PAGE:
Teen Athletes Prone to Drink, Less Likely to Use Drugs
Jim LiebeltJim is Senior Writer, Editor and Researcher for the HomeWord Center for Youth and Family at Azusa Pacific University. Jim has over 25 years of experience as a youth and family ministry specialist, and has been on the HomeWord staff since 1998. He has served over the years as a pastor, author, youth ministry trainer, adjunct college instructor and speaker. Jim’s culture blog and parenting articles appear on HomeWord.com. Jim is a contributing author of culture and parenting articles to Crosswalk.com. Jim and his wife Jenny live in Olympia, WA.
- 2013 Dec 09
Participating in sports may have many benefits, but it also raises the chances adolescents will abuse alcohol, according to a new review of the evidence by Canadian researchers.
They analyzed 17 past studies and also found most showed that kids who participate in sports are less likely to use illicit drugs other than marijuana.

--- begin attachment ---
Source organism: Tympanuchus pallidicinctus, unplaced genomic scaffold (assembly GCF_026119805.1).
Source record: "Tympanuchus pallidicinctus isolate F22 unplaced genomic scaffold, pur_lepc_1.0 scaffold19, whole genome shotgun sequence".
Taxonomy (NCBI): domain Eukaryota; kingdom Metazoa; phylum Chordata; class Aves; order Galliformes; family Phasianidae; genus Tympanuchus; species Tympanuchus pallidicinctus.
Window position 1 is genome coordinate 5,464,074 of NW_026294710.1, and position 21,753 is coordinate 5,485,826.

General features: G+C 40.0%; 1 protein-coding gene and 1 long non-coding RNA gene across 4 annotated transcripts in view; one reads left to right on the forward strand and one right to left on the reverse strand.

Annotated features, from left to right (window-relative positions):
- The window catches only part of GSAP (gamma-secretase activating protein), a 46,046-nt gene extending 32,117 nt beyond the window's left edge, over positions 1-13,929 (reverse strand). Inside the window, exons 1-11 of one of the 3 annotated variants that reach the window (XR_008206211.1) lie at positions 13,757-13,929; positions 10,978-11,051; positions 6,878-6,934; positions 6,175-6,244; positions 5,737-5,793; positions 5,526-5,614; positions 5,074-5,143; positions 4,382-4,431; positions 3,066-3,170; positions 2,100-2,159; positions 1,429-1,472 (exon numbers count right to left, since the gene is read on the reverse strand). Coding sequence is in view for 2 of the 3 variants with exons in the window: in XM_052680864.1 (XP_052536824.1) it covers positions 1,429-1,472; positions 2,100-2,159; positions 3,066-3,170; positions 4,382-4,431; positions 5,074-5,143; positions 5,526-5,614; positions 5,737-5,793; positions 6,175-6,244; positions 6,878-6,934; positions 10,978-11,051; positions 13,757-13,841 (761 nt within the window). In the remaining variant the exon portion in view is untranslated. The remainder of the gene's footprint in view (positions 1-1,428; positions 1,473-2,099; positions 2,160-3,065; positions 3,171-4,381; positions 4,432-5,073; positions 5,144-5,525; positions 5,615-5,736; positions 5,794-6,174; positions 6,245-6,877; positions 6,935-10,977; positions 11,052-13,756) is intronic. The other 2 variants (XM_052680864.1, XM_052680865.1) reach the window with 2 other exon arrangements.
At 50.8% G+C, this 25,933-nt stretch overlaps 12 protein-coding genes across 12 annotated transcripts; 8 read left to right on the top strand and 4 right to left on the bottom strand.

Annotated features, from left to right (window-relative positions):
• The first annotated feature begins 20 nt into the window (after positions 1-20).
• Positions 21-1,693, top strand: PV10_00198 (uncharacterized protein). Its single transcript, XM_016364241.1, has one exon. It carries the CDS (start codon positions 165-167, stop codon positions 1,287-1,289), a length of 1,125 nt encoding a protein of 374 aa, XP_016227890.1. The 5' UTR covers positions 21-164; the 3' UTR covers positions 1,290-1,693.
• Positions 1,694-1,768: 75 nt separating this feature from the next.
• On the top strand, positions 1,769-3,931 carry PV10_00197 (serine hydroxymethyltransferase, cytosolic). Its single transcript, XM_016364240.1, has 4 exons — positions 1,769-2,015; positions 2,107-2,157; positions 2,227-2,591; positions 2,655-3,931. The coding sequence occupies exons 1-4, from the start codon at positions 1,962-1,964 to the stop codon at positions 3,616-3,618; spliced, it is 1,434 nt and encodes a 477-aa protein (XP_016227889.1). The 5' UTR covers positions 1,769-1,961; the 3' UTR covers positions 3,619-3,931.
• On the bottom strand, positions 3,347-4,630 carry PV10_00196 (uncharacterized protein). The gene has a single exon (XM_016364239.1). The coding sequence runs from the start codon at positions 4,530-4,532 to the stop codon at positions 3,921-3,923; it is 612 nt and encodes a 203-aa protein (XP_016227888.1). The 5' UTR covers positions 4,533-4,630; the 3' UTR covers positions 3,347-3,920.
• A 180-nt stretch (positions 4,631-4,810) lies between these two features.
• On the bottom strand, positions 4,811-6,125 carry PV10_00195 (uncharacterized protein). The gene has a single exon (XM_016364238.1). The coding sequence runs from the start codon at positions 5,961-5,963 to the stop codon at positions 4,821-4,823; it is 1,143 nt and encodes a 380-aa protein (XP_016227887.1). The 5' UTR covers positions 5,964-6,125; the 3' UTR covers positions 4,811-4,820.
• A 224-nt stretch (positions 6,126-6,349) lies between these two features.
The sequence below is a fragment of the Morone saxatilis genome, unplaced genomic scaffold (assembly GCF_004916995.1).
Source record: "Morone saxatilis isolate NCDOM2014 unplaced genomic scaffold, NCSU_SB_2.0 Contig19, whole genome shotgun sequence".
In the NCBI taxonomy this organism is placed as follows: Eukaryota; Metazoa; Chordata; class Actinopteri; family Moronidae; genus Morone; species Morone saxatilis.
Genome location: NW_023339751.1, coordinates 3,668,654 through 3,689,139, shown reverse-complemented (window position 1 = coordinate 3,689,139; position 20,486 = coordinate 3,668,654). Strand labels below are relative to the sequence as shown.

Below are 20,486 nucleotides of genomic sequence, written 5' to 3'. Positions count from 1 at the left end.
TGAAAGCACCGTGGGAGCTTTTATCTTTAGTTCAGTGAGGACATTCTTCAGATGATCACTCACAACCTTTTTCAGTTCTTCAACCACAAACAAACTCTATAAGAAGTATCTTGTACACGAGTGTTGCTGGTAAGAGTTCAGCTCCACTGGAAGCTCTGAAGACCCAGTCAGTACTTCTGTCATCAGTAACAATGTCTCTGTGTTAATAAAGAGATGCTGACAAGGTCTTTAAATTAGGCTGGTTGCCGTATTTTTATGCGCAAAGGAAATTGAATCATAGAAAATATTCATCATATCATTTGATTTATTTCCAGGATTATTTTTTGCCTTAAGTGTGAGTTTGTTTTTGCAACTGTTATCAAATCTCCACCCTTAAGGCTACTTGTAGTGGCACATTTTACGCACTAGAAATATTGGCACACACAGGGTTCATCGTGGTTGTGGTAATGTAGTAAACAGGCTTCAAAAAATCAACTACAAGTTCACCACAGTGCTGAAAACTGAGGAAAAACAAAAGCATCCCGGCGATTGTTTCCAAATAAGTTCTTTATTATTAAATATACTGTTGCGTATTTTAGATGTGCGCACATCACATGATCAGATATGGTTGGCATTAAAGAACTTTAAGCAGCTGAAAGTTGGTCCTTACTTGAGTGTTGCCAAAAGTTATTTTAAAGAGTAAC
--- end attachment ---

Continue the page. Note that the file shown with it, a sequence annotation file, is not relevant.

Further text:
The team searched various databases and found 17 previous studies that followed people over time and were published from 1982 through 2012. All but one of the studies took place in the United States.
Overall, the 17 studies indicate that participation in sports was associated with less illegal drug use, other than marijuana. The association with marijuana use wasn't clear. They also found that alcohol use was greater among students who engage in sports, according to the results published in Addictive Behaviors.
"For a lot of young people, being in sports strengthens who they are," Steve Pasierb, president and CEO of The Partnership at Drugfree.org told Reuters Health. He was not involved in the study.
"Sports can be a positive protective factor in a young person's life because of all those great things - structure, goal setting, fair play and achievement," Pasierb said, "But it's not a silver bullet."